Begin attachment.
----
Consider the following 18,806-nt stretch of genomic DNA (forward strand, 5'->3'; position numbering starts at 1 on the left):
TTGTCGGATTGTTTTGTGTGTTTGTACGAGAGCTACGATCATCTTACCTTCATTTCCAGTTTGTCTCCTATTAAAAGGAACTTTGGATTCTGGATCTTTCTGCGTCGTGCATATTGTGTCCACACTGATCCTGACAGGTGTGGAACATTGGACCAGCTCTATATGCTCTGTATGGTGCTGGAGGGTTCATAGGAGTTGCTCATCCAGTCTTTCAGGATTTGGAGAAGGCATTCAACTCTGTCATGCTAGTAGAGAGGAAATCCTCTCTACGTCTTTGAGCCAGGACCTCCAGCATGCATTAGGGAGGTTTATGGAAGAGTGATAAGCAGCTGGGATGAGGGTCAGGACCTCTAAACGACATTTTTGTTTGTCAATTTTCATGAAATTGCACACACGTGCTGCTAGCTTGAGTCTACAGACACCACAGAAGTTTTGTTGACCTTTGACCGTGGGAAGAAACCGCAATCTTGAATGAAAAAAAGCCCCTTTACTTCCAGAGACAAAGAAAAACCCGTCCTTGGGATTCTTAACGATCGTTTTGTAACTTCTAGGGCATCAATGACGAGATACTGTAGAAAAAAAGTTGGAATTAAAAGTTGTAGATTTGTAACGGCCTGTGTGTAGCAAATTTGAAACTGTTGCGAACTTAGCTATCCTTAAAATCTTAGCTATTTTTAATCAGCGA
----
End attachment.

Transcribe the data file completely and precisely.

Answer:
Consider the following 18,806-nt stretch of genomic DNA (forward strand, 5'->3'; position numbering starts at 1 on the left):
TTGTCGGATTGTTTTGTGTGTTTGTACGAGAGCTACGATCATCTTACCTTCATTTCCAGTTTGTCTCCTATTAAAAGGAACTTTGGATTCTGGATCTTTCTGCGTCGTGCATATTGTGTCCACACTGATCCTGACAGGTGTGGAACATTGGACCAGCTCTATATGCTCTGTATGGTGCTGGAGGGTTCATAGGAGTTGCTCATCCAGTCTTTCAGGATTTGGAGAAGGCATTCAACTCTGTCATGCTAGTAGAGAGGAAATCCTCTCTACGTCTTTGAGCCAGGACCTCCAGCATGCATTAGGGAGGTTTATGGAAGAGTGATAAGCAGCTGGGATGAGGGTCAGGACCTCTAAACGACATTTTTGTTTGTCAATTTTCATGAAATTGCACACACGTGCTGCTAGCTTGAGTCTACAGACACCACAGAAGTTTTGTTGACCTTTGACCGTGGGAAGAAACCGCAATCTTGAATGAAAAAAAGCCCCTTTACTTCCAGAGACAAAGAAAAACCCGTCCTTGGGATTCTTAACGATCGTTTTGTAACTTCTAGGGCATCAATGACGAGATACTGTAGAAAAAAAGTTGGAATTAAAAGTTGTAGATTTGTAACGGCCTGTGTGTAGCAAATTTGAAACTGTTGCGAACTTAGCTATCCTTAAAATCTTAGCTATTTTTAATCAGCGA